Bearer's interest in the brain, the mind, and their disorders propelled her into biomedical sciences. She uses many different imaging technologies, coupled with molecular genetics and computational modeling, to study circuitry dynamics in health and disease states.
Bearer’s research began with studies at the finest detail of membrane dynamics involved in synaptic transmitter release. She developed imaging labels for anionic lipids and made the earliest observations of membrane lipid rafts and the protein biochemistry of actin modulators. During this development, she identified proteins that drive filament formation and mapped one, kaptin/2E4, on human chromosome 19. These discoveries showed that mutations in the promoter region lead to inherited deafness.
Using herpes virus as a tool and the squid giant axon as a model, her lab then discovered that amyloid precursor protein, the major component in Alzheimer’s plaques, recruited cytoskeletal motors to cargo for transport. In 2004, as a Moore Distinguished Scholar at California Technical Institute, she began developing magnetic resonance imaging with Russ Jacobs, Jack Roberts, and Scott Fraser for live imaging of circuitry in mouse models of human neurological and psychiatric disorders.
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New publication from the Bearer Lab reporting for the first time the role of kinesin-1 in the living mammalian brain, witnessed with magnetic resonance imaging (MRI) technology. The first author, Christopher Stephen Medina, is a UNM BA-MD student in his second year of medical school.
Medina, CS, Biris, O, Falzone, T, Zhang, XW, Zimmermann, AJ, and Bearer EL. Hippocampal to basal forebrain axonal transport of Mn2+ is impaired by deletion of KLC1, a subunit of the conventional kinesin microtubule-based motor. Neuroimage. 2016 Oct 14. pii: S1053-8119(16)30497-9. doi: 10.1016/j.neuroimage.2016.09.035. [Epub ahead of print] PMID: 27751944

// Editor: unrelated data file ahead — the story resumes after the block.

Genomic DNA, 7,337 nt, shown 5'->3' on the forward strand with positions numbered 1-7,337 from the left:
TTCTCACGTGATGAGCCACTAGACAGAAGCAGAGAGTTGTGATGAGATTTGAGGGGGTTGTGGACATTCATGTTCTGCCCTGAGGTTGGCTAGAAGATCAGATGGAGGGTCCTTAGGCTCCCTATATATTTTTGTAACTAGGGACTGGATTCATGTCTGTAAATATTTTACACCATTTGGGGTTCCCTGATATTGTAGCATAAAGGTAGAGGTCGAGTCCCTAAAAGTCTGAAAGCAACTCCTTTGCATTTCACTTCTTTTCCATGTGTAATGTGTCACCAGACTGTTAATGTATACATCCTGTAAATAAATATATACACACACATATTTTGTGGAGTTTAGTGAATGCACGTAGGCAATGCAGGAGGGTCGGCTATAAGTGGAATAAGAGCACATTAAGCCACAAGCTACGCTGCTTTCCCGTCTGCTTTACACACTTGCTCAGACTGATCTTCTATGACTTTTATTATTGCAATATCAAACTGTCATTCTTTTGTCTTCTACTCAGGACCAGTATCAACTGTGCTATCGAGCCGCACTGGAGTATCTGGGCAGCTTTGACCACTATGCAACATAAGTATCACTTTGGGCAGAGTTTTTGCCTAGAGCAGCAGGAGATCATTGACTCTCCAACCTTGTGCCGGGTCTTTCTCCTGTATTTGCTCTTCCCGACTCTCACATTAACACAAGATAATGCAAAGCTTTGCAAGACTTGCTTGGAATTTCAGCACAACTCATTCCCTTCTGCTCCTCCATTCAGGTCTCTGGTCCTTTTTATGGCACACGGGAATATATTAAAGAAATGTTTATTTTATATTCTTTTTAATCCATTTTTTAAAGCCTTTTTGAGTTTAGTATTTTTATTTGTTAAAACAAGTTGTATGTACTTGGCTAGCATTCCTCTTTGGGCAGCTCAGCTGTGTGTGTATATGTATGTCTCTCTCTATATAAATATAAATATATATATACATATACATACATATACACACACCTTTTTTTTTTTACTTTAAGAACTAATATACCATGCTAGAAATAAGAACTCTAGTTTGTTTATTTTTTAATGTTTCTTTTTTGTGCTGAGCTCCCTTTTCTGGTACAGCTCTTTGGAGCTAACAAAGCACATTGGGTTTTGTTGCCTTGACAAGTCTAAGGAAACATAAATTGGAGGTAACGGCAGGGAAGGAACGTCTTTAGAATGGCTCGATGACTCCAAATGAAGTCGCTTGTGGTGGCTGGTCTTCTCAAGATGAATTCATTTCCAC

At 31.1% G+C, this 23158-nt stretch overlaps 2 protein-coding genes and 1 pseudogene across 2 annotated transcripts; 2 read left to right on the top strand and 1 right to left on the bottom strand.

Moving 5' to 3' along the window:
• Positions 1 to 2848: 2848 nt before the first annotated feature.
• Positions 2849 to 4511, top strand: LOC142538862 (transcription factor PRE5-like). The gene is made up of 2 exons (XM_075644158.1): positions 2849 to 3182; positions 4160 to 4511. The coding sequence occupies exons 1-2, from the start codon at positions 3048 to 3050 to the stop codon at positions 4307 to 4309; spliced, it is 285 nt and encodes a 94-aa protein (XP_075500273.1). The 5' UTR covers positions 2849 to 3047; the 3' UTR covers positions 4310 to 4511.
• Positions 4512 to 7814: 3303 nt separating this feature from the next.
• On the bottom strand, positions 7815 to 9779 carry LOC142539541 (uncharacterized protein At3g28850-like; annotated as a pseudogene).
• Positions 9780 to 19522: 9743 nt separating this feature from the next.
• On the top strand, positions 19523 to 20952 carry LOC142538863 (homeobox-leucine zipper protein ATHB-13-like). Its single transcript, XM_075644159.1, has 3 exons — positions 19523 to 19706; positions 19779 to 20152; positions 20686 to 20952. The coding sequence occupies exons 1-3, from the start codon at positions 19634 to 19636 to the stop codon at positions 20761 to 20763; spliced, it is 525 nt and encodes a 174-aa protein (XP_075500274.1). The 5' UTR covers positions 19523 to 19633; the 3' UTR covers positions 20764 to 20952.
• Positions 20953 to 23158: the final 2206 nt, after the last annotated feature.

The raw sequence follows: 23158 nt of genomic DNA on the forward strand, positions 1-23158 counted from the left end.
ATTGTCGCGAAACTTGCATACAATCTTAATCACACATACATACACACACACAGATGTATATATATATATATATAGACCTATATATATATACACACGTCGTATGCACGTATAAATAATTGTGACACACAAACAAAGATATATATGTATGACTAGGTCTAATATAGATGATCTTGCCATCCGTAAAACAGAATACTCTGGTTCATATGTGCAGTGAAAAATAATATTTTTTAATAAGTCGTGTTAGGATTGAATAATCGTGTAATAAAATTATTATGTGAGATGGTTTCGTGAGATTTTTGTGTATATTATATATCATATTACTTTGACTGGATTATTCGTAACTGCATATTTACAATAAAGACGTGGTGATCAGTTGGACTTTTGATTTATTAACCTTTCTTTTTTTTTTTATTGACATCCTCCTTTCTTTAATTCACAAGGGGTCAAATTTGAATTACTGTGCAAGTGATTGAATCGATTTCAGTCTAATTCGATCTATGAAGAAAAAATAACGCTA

March 25, 2016
Bearer's work on transport has made significant discoveries on Alzheimer's dementia, including the controversial opinion that microbes that travel inside neurons may play a role. This opinion was dramatically presented last week (March 18, 2016) in Journal of Alzheimer's Research by a consortium of over 30 investigators from 7 different countries. Scientific American picked up the idea and posted a thoughtful commentary on this controversial opinion, showing support for the idea and for further research on microbial affects on the brain from investigators at Harvard, Stanford, and Washington University in St. Louis. While over 100 scientific publications defend the possibility and describe evidence of links between microbes and Alzheimer's many scientists remained unconvinced, an opinion based on three publications. The infections linked to Alzheimer's Disease are commonly acquired in childhood. Clearly the degree of controversy demands that the topic be studied further, especially since infectious etiologies are often treatable whereas to date, after billions of dollars spent on finding a cure, no treatment for Alzheimer's disease has yet been found.